Everything I need to know about Mexican wrestling, I learned from David J. Schow.
In less than two days, I tore through Schow’s novel Gun Work—part of the superlative (though lately, somewhat iffy) “Hard Case Crime” series—when it came out last year. There’s no reason not to rave about this book, but of all its highlights, the sections that stuck out the most deal with lucha libre. As with any ignorance I have of any subject, I am to shoulder most of the blame. But why was this was my first real exposure to lucha libre, especially since the subject is ripe for the comic book medium? Fictional archetypes of good and evil (which are the superhero comic’s meat and potatoes) hold little sway here; these luchadores are real and live their adventures.
Strongman by writer Charles Soule and artist Allen Gladfelter explores a strange and heady brew mixing together the kinetic vivacity of the luchadores with hard-boiled detective fiction. Given the unreasonable expectations, Strongman seemed initially to be a let-down. But on re-reading, the book’s true worth shone through.
Strongman is the story of Tigre, a once great luchador. Along with his faithful cohorts, Conejo and Bujo, Tigre fought a plethora of villains in the ring, on the silver screen, and most importantly, on the streets, keeping the citizens of Mexico safe. But that was thirty years ago. Now, Tigre lives in the slums of New York, a fat, drunken shell of the man he once was. As the story progresses, readers discover through a series of flashbacks how Tigre fell to this lowly state, and how his current mission is as much about confronting his past as it is about the latest, most dire threat to his people. A true hero, even at his life’s lowest ebb, Tigre emerges victorious.
Ever true to the luchador traditions, Tigre never removes his mask in public, nor does the reader ever see his face even during the rare moments when his mask is removed. This is the most vital element of the book and its placement in the world of comics. Power and identity are inseparable concepts in the myth of superheroes. For plot’s sake, the notion of a “secret identity” is often explained as being a safeguard to our hero and his/her loved ones from reprisals by enemies. But I would venture that the more overarching reason is much more significant. For example, when Clark Kent enters that phone booth, he emerges not as a mild-mannered reporter, but as a man capable of moving planets. The secret identity here is not the superhuman, but the “mask” of Clark Kent. This Superman is not an idealized version of the self; it is the self.
Strongman takes this idea to its next logical step. Tigre’s mask does not conceal his identity, but reveals it. And even when Tigre is at his lowest, he never ceases to be the hero—the man—he once was, even if the man he is now needs a shave and smells like beer sweat. This idea of masks and identity is prevalent throughout the story. In the interests of not divulging too much of the plot, it would be enough to say Tigre is not the only character who is actually more of a man when “hidden” by his mask.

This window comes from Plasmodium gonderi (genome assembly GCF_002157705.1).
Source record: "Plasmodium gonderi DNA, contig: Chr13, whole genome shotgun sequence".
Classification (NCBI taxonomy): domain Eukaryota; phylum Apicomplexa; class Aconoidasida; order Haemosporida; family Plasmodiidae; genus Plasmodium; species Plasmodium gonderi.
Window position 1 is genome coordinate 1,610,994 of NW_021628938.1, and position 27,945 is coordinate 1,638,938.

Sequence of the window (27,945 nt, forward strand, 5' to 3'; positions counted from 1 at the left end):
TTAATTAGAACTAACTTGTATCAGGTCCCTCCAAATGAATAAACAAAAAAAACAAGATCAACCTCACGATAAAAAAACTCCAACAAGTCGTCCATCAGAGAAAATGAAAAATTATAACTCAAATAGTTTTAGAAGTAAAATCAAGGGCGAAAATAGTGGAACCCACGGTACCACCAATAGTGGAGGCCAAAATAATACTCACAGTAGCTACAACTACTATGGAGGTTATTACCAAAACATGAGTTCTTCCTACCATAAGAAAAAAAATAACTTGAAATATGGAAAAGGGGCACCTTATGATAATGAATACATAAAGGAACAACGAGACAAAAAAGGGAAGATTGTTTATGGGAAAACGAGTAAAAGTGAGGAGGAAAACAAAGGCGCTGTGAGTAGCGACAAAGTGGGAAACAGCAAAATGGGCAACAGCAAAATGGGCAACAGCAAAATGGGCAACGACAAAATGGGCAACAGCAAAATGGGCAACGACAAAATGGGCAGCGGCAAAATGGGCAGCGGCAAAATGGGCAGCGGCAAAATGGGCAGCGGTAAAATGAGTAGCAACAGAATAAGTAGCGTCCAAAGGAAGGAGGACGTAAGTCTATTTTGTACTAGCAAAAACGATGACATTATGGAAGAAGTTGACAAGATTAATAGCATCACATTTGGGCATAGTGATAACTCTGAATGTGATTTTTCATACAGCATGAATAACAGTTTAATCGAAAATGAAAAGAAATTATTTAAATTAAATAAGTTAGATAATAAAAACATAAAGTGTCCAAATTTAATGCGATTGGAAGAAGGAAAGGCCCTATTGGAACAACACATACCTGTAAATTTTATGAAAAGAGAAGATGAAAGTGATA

With a keen eye for subtext, and a powerful grappling identity Soule’s Strongman does fall a bit short when it comes to simple entertainment value. In short, the book is more than a bit lack-luster. Although it opens itself up to discussions like the above, the book still lacks a certain flair to really engage the reader. Soule’s dialogue is adequate, but far from crackling. As well, Gladfelter’s art is successful, but is never really more than that. Both of these shortcomings are especially noticeable during the flashback sequences. The entire book is in black-and-white, a format I have no problems with, but perhaps color would have been a better choice in order to highlight the distinction between the two eras—for example, muted browns and grays for the present-tense downward spiral of Tigre, and bold, bright colors for the days-of-yore flashbacks. But this effect could still have been achieved in black-and-white. For example, the simplistic macho dialogue of the ‘70s exploitation era works well, but there is not much difference there from how the characters talk and act in the present. Since so much of the story hinges on how much one man has changed yet really hasn’t, a more jarring contrast of the two times would have been far more effective.
That being said, Strongman does, for the most part, attain the goals it sets for itself as a story and, more important, as a comic book. In a medium so overrun by superheroes, it was quite refreshing to read of a different, if not altogether new, brand of ubermensch. And even if I found the book to be lacking in some areas, do yourself a favor and grab up a copy, if only to encourage others to step off the beaten path of American superheroes and into different realms.